Published by the Students of Johns Hopkins since 1896
October 27, 2021

Science & Technology



ROSIE JANG/CARTOONS EDITOR
Student athletes can face both physical and mental challenges due to their lifestyle.

It’s okay not to be okay: athlete perspectives on mental health

Suicide is the second leading cause of death among college students, and 33% of all college students experience significant symptoms of mental illness. Among that group, 30% seek help. Of college athletes with mental health conditions, however, only 10% seek help. Among professional athletes, studies have shown that around 35% of athletes experience a mental health crisis ranging from stress to eating disorders, burnout, depression and anxiety.



EMW/CC BY-SA 3.0
The Lacks family is being represented by Attorney Benjamin Crump, who represented the families of George Floyd and Trayvon Martin. 

Henrietta Lacks' family sues Thermo Fisher

On the 70th anniversary of her death, the family of Henrietta Lacks filed a lawsuit against the biotech company Thermo Fisher Scientific for the commercialization of her now-famous cell line. Lacks’ descendants argue that the company profited from the cell line long after its unethical origins were publicly known.


COURTESY OF JASON FISCHER
Jason Fischer and Sarah Cormiea studied the relationship between the scent of pumpkin spice and memory.

The science behind the appeal of pumpkin spice

Fall bears a distinct signature flavor: pumpkin spice. Pumpkin spice is a mixture of cinnamon, nutmeg, ginger, cloves and sometimes allspice, ingredients traditionally used to flavor pumpkin pie. Come autumn, its scent permeates coffee shops, cafés and bakeries. The comfort felt by many people while drinking or eating pumpkin-spice-flavored things derives from a complicated network of senses, emotion and memory that make up our perception. 




COURTESY OF LAURA TINGEY
Respecting the Circle of Life is a sexual education program specifically tailored to Native youths.

Hopkins Center for American Indian Health launches sex education program for Native teens

Native American teens have the highest birth rate across all races and ethnicities in the U.S. at 29.2 teen births per 1,000 girls. After a Native American tribe in Arizona approached the Hopkins Center for American Indian Health (CAIH) seeking an intervention program for Native youth, researchers developed a comprehensive sex education program tailored to Native communities.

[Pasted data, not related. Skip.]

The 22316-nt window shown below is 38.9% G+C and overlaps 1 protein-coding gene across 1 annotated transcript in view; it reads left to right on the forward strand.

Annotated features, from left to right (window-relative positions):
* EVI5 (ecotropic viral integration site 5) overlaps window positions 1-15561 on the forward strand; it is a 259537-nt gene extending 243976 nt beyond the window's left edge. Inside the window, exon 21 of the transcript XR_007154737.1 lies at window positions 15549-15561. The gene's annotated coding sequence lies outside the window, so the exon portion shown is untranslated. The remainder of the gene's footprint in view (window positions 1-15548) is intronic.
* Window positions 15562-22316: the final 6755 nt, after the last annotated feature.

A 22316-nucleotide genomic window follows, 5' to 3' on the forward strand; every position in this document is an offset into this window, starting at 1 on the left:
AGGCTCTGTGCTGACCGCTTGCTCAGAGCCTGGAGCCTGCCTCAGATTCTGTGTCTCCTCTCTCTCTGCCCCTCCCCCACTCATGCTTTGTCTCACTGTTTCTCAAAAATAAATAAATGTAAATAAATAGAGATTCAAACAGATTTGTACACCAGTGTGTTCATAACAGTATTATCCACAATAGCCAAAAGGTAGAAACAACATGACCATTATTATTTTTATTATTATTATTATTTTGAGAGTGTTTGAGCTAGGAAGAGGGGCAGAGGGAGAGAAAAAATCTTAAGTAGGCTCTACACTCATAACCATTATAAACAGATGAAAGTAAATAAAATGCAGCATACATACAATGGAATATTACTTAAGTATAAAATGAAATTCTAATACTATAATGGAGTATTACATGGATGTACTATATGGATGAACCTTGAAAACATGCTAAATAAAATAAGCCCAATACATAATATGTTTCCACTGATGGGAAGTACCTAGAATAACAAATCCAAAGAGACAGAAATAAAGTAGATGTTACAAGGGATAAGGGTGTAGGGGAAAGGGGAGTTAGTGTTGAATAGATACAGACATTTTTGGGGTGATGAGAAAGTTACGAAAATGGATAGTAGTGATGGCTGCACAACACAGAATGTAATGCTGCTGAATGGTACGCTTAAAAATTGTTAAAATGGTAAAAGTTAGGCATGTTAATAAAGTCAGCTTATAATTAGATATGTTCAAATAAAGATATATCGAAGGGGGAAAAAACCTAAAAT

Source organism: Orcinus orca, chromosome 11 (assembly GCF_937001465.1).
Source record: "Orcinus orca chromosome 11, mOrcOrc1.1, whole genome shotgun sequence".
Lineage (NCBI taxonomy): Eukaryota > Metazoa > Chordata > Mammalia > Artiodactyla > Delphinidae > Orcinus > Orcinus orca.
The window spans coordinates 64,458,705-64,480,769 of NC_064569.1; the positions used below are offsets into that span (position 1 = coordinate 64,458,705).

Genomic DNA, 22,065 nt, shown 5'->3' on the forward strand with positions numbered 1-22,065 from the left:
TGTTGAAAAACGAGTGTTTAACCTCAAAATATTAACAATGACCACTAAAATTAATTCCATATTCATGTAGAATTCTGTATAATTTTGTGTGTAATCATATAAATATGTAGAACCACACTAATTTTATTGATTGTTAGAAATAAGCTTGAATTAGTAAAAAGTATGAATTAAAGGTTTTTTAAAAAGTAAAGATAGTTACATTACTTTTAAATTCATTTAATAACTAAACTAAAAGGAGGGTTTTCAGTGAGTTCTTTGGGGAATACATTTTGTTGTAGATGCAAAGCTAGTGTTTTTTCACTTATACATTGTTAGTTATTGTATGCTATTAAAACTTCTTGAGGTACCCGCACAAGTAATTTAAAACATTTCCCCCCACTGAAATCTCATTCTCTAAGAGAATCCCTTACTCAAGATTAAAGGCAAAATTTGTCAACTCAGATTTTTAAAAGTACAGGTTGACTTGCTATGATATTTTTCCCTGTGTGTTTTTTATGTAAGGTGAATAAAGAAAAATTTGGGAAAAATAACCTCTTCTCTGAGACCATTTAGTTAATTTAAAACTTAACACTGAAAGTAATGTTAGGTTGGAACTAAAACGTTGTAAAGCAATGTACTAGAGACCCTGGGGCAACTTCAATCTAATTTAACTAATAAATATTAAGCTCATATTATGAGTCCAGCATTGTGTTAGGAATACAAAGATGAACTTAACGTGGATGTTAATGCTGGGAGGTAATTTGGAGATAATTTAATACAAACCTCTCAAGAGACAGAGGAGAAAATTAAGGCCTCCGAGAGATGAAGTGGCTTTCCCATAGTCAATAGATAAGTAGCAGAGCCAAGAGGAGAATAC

NASA/CC BY-SA 2.0
Hurricane Ida pictured as a Category 2 storm from the International Space Station as it orbited 263 miles above the Gulf of Mexico.

Hopkins scientist uses risk modeling to study Hurricane Ida

Hurricane relief has been a pressing topic ever since Hurricane Katrina blew through the city of New Orleans toward the end of August 2005. Since then, the extent of hurricane damage has grown milder, but the effects of Hurricane Ida this past August devastated the country again. 



COURTESY OF WILLIAM BLAIR
National Institutes of Health Director Francis Collins discussed the current state of the pandemic, along with booster shots, COVID-19 variants and vaccine hesitancy.

NIH director offers advice amid COVID-19 crisis

As part of Bloomberg Philanthropies’ efforts concerning public health awareness and the fight against the COVID-19 crisis, Dr. Kelly Henning, the current head of Bloomberg Philanthropies Public Health,  interviewed Dr. Francis Collins, the current director of the National Institutes of Health in Bethesda, Md. and a global leader on gene discourse and discovery.


COURTESY OF QUEST2LEARN
The Quest2Learn team stands in front of the Undergraduate Teaching Labs. 

 

Hopkins funds undergraduate-led team to improve online lab courses

Quest2Learn is the only undergraduate-led group to win the Hopkins Digital Education and Learning Technology (DELTA) Award, an acceleration grant program for teams who are creatively implementing technologies that enhance the University’s teaching and learning enterprise. 


COURTESY OF ANDREW FOLKMANN
Liquid protein condensates (red) are stabilized by Pickering agents (green) that adsorb to the condensate surface.

Hopkins researchers discover protein clusters on biomolecular condensates

Geraldine Seydoux, the Huntington Sheldon professor in medical discovery at the School of Medicine, and her lab discovered protein clusters that adsorb to the biomolecular condensates in the gelatinous interior of a cell. These protein clusters, MEG-3 and MEG-4, mimic the function of lipid-bilayer membranes that encapsulate organelles. 






FOX_KIYO / CC BY-SA 2.0
Researchers Casten Prasse and Paul Ferraro have proposed a new way to ensure safe drinking water systems.

Hopkins researchers propose radical shift in water protection

Despite being essential, our water sources are filled to the brim with contaminants. From cancer-causing chemicals to endocrine disruptors, our drinking water is becoming more and more unsafe as myriad chemicals find their way into our infrastructure and treatment centers. Solving this problem has been Carsten Prasse’s life work.




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